7 months on and all is well and I see it as Thank god it was found, I wouldn’t of seen my 58th Birthday . It takes a while to get your head around it, but life will return to a new type of normal which is also good. So enjoy life we have all been given a great 2nd chance.Kaz❤️💕💖

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Hi Kaz - looks like you along with many others have had a much tougher time than I have had. Hope you stay well for a very long time

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Thanks I intend too 😂

Stay strong 💪

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My husband David suffered a heart attack in 2008 and was fitted with 2 stents. He had just had his yearly fitness review with Lothian and Borders Fire Brigade. He was diagnosed with famialhypercholesterolemia as his Dad had passed away at the age of 42. Sadly David had severe heart failure as he had numerous small heart attacks prior to the large one. 4 years ago a heart transplant was the only option for him but he was not suitable, and he passed away with a cardiac arrest in July 2014 at the age of 53 For years he went through the ' why me' which affected him greatly as he had never had a days illness in his life. He had a close friend who had a heart attack and was the fittest person ever and 15 years down the line is as fit now as he was then after 2 stents were fitted.

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Hi Moamos - I’ve been wondering how to reply to your message. I am sorry for your loss. David was so young and it looks like you had a tough last 10 year together with his illness. It is very kind of you to share your story. I am very lucky to have had warning signs and treatment early. I do wonder why me, but the more I hear through this forum, the more I am beginning to understand that I have had a lucky escape. Thanks for the warning about letting this bother me too much. Wise words. X

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Hi Patrickir,

I had a heart attack and cardiac arrest in 2013 at age 53. I was lucky to survive. Like you I don't understand why it had to be me. Unfortunately although I survived and had a stent fitted I cannot recall whether there was any prior warning.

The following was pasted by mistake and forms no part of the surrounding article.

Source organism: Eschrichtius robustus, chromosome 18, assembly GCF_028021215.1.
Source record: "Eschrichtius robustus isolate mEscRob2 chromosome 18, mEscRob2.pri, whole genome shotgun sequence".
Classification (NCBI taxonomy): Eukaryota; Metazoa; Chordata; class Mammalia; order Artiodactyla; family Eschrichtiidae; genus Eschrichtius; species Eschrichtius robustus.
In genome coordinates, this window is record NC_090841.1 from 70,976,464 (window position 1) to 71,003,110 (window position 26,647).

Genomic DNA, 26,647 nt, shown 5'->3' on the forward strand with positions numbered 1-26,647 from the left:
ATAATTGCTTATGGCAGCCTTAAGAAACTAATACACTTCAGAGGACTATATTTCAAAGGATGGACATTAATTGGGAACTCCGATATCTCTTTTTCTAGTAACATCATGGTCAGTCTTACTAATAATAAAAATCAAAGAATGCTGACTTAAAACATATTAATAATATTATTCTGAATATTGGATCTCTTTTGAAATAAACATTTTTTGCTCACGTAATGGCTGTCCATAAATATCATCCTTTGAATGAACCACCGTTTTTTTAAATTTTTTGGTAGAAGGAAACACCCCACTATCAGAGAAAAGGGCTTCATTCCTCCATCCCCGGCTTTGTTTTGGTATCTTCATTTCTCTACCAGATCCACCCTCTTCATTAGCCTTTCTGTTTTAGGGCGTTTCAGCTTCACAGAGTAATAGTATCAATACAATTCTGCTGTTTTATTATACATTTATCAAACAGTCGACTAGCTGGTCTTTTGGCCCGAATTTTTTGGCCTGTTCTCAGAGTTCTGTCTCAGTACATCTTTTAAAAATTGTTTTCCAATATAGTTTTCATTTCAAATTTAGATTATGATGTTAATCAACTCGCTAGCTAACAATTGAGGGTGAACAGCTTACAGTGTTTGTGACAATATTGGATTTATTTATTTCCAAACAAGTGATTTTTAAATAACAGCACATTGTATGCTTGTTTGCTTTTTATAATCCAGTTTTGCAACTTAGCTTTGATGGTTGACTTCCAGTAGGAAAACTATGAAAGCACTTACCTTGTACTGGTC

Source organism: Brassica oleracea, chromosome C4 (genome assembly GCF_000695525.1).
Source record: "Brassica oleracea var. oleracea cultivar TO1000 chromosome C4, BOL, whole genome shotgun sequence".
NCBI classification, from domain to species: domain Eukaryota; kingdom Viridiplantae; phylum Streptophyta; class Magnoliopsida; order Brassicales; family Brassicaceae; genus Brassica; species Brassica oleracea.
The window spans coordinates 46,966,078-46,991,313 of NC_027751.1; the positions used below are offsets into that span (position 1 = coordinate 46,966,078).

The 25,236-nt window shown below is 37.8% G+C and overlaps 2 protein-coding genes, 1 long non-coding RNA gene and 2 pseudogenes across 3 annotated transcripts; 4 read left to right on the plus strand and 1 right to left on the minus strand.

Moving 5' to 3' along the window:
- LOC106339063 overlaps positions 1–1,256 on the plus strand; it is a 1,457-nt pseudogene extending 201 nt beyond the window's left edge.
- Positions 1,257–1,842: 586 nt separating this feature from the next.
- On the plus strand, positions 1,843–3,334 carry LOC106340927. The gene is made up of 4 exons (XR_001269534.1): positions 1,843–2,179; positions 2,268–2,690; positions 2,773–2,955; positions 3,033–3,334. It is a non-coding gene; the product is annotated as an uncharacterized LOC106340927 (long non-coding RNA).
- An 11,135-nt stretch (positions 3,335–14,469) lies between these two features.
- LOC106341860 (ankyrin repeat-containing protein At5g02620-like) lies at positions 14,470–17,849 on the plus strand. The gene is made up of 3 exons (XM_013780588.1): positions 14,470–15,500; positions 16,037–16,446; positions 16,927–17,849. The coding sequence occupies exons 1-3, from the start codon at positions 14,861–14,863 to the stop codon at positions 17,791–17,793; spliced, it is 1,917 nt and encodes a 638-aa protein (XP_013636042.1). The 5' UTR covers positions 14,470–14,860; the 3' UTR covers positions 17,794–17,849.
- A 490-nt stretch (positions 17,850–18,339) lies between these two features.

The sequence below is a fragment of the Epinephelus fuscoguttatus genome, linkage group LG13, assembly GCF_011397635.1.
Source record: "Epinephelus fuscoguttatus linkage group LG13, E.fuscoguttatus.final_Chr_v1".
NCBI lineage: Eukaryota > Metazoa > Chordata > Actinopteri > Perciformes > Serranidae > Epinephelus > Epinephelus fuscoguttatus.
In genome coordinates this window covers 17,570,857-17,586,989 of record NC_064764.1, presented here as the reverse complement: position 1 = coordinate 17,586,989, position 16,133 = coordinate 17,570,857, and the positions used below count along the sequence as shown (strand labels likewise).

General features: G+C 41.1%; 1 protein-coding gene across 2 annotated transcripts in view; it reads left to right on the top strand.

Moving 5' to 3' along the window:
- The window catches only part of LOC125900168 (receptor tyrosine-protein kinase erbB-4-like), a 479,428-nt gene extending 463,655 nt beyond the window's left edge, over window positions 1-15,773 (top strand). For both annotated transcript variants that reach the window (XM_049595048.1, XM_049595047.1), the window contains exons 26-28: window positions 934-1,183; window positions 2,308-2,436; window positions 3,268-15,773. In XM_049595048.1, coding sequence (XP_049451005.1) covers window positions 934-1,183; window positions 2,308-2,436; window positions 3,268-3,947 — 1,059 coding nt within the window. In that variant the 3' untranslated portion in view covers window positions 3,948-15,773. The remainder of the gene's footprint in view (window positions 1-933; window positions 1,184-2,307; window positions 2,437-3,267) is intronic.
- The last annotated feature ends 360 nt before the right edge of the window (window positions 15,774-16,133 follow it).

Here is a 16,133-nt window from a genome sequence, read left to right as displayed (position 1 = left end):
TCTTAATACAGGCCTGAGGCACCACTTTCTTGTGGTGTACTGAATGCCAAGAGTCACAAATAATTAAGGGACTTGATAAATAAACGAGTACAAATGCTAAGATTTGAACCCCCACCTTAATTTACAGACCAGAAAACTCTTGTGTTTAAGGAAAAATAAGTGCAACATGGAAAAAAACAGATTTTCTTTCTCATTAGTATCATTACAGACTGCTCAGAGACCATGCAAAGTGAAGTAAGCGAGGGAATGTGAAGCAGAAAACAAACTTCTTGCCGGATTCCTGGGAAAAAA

I think two days in an induced coma in the ICU destroyed any memory I may have had.

I am now living well although I always wonder when I have a sharp pain or a twinge if I am having another heart event.

I am thankful for still being alive as it could have been so different but I fully understand where you are coming from.

Good luck and I wish you all the best for the future. You are not alone in how you feel.

Kind regards,

Ross

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Hi Ross - I think I’ve been very very lucky. I had warning signs over a period of about a month and was already engaged with doctors. Things got worse and preventive action (stents) was taken. It looks like so many people aren’t lucky enough to have warning signs and get hit out of the blue. Take care

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Thank you. You too.

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I know where you are coming from on this, stents despite being active and avoiding the obvious excesses. You need a reason. Similar for me, mine happened whilst working out. My pulse rate, blood pressure, blood sugar are all ideal especially for my age (similar to yours!). When you go deeper into the biomedical stuff, there are some significant factors we don't often consider - refined sugars having greater effect on bad cholesterol than saturated fats (I know, sounds like heresy), correlation with vitamin D. Its not just about not being overweight, but what we put in to our systems. That atheroma builds up, then if we are under heavy emotional stress narrowing our arteries even more, and exercising, the effect is sadly a surprise.